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Monday, April 20, 2015

Language, like Food, has Energy

I breathe air, you breathe air. . is the air we breathe the same? . . . The consciousness/identity issue is something like that . . . we have a 'lease' so to speak on consciousness, a lease granted when we took occupancy of our bodies, of our lives.

Wait, so that implies something that inhabits us, lives within us, is on sometimes, off at other times. It varies, with sleep, wakefulness, how much we're paying attention.

Or does it?  If consciousness is always 'on' what vacillates our subjective perception of it? We've hit some kind of circular argument, consciousness relying upon itself to know it is there. Like attributions to a divinity, could early concepts of "God' simply have been the projections of an elevated form of self-awareness in early man?

Yet consciousness exists. But where? The question asks if there's materiality to something that doesn't possess a material dimension.

Egyptians regarded the heart as the organ responsible for consciousness. The brain, a reservoir of mucus, was removed and discarded before the rest of the body was embalmed for a journey to the stars.

We're looking for where consciousness lives! If consciousness resides somewhere, does it have a locus? A focus?

In an early anatomical drawing by Leonardo of a dissected brain, his note in cryptic Italian reads "Is this where the soul resides?". There's a small arrow pointing to a spot just above the pineal gland.

'Soul' doesn't mean 'consciousness' in the same way to modern psychologists seeking solutions to the hard problem, the subjective "I". Soul doesn't carry an ego-driven 'conscious' label with it; the soul isn't about itself.

Carl Jung and followers tried to caution against Western science's stampede into the conscious sphere claiming that the soul, or subconscious was being overlooked, misunderstood, and frankly ignored at the peril of our very left-brained society. Modern cognitive psychologists for the most part haven't even listened to the Jungian dialogue, representing it as 'artsy', based on myths, and not accessible to the neurologist's probing electrodes. Jung, Hillman and others countered that the greatest hazards posed to the modern world were almost entirely of man's conscious creation, resulting perhaps from his biggest tragedy, failing to know himself.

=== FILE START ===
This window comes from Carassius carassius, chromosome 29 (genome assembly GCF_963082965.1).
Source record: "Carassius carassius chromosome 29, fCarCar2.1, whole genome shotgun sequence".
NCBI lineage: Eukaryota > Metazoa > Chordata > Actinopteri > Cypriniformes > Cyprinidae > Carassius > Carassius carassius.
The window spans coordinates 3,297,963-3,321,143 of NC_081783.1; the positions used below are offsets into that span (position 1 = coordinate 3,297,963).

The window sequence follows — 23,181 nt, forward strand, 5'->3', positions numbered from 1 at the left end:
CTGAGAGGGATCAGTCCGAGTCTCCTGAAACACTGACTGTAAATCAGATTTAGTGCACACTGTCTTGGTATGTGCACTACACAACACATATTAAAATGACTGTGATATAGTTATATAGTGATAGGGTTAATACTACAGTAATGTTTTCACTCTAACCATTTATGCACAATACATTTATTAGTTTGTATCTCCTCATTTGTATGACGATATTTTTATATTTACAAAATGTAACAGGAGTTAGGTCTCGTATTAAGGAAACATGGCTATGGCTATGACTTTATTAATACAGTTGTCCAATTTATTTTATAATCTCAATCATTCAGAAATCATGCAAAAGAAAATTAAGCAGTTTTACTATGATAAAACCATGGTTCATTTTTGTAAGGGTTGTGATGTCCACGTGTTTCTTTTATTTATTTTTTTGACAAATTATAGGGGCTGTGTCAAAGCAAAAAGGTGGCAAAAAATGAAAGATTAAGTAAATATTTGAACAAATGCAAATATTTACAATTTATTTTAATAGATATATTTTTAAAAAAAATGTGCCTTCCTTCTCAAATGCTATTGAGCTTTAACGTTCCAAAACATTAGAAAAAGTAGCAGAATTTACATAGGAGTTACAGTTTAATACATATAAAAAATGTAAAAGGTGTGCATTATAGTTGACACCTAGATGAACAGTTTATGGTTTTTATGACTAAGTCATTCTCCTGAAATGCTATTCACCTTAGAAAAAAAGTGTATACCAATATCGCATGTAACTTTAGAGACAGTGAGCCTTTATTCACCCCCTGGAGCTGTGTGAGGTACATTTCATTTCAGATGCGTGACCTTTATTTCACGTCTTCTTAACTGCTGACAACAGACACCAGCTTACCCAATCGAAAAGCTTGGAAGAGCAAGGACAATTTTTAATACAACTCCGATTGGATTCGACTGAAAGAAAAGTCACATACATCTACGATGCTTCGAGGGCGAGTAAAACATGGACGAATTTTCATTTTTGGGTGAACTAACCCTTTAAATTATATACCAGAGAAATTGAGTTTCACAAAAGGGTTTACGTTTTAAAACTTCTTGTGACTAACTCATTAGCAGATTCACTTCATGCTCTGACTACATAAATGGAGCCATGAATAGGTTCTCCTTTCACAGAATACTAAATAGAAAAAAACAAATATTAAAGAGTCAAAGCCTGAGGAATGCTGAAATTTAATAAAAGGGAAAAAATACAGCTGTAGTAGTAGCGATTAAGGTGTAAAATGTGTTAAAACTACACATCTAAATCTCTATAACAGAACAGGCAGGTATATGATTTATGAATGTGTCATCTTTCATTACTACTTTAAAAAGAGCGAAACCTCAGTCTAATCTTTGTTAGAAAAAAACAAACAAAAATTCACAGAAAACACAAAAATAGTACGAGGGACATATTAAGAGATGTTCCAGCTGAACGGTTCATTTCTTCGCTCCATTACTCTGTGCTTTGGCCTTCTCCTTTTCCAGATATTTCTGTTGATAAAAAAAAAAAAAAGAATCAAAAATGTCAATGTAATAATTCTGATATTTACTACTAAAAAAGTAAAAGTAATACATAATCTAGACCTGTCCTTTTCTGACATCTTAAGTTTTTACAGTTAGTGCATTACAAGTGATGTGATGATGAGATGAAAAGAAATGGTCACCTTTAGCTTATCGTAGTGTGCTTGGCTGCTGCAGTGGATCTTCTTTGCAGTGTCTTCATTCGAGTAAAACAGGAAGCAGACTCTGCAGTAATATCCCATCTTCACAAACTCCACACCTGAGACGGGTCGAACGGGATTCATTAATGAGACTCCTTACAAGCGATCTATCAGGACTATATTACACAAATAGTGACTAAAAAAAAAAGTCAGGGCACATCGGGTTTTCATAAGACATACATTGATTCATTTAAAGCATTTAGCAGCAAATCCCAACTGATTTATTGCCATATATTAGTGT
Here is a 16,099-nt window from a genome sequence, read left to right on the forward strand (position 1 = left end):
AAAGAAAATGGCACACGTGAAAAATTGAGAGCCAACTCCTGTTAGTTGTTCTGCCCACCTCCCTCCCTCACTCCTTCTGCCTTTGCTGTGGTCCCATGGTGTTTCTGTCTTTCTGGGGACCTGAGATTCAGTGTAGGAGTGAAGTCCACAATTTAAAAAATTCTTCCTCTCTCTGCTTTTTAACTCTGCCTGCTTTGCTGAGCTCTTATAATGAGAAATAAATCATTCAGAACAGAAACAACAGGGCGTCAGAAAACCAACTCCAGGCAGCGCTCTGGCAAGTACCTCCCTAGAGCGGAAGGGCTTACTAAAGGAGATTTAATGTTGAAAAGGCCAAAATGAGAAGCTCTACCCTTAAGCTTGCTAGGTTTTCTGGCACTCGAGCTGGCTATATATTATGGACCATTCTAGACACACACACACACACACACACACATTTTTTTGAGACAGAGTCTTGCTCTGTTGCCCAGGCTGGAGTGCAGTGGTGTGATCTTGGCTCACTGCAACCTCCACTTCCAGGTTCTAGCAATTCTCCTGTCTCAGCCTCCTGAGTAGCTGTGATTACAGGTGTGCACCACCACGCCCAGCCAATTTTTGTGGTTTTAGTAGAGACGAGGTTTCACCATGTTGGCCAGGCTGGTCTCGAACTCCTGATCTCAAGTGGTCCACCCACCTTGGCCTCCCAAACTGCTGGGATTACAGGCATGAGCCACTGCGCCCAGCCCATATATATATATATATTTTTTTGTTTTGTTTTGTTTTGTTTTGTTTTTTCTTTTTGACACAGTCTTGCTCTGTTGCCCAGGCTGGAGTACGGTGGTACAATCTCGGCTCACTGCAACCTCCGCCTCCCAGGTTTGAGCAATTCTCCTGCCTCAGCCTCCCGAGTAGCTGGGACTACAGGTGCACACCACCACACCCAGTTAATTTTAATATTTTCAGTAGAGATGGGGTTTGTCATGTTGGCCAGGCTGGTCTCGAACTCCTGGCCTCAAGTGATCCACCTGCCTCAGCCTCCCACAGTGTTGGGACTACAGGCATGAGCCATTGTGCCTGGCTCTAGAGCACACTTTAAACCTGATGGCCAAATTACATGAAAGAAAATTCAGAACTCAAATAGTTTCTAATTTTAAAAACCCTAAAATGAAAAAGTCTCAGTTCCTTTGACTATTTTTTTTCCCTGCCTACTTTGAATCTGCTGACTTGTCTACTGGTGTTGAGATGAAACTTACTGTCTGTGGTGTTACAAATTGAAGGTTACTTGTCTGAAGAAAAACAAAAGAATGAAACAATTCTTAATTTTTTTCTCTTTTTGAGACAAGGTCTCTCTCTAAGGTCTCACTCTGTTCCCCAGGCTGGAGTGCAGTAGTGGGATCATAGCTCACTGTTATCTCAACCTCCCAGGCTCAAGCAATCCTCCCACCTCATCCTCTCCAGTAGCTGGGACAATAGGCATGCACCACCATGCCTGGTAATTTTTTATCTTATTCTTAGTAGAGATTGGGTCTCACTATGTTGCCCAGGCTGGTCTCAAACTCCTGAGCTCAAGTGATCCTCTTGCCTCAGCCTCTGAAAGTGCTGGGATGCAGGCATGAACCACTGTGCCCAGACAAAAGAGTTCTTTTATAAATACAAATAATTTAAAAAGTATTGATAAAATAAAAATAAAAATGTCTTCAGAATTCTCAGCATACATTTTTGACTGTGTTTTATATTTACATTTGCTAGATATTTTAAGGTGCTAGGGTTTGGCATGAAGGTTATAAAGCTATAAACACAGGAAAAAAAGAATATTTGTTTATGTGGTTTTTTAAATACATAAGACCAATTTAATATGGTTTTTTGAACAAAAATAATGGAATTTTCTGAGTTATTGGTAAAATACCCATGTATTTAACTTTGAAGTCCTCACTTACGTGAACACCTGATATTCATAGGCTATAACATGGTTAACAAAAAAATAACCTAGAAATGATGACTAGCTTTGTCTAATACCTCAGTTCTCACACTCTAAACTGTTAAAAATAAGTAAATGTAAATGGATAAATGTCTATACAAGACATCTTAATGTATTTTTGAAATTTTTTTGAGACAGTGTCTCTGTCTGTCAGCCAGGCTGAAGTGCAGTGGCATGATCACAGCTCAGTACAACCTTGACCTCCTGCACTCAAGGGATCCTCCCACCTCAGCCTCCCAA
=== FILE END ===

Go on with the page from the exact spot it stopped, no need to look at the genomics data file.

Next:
But whose soul is it? Should we take clues from Jung who introduced us to the collective unconscious? Heightened states of being attained by yogis and Buddhists practice at emptying the mind, clearing it of conscious thought. Doesn't this imply freedom is found away from the subjective conscious experience? Isn't the most powerful 'consciousness' one that is unencumbered, and doesn't require the serial tool of subjective identity?

As always, science has arrived late to a definition of the problem, and even more poignantly, has missed the solution entirely. The West chases a phantom machine, an apparatus lost somewhere in the body of matter.

It may be the soul is everywhere, but that 'consciousness' is fugitive, never setting up shop for more than a few microseconds in one place, characteristic of most illusions.

If we are speaking of a greater consciousness not centered on the ego, where does it disappear to after we die? Is it even ours to begin with? Can it be be possessed, or owned by some other being? These hands that are typing are 'my' hands, attached to me. Without the rest of me they can't work. Man has found ways to transplant body organs, eyes, hearts, kidneys, but not consciousness, not the soul, nor the contents of memory.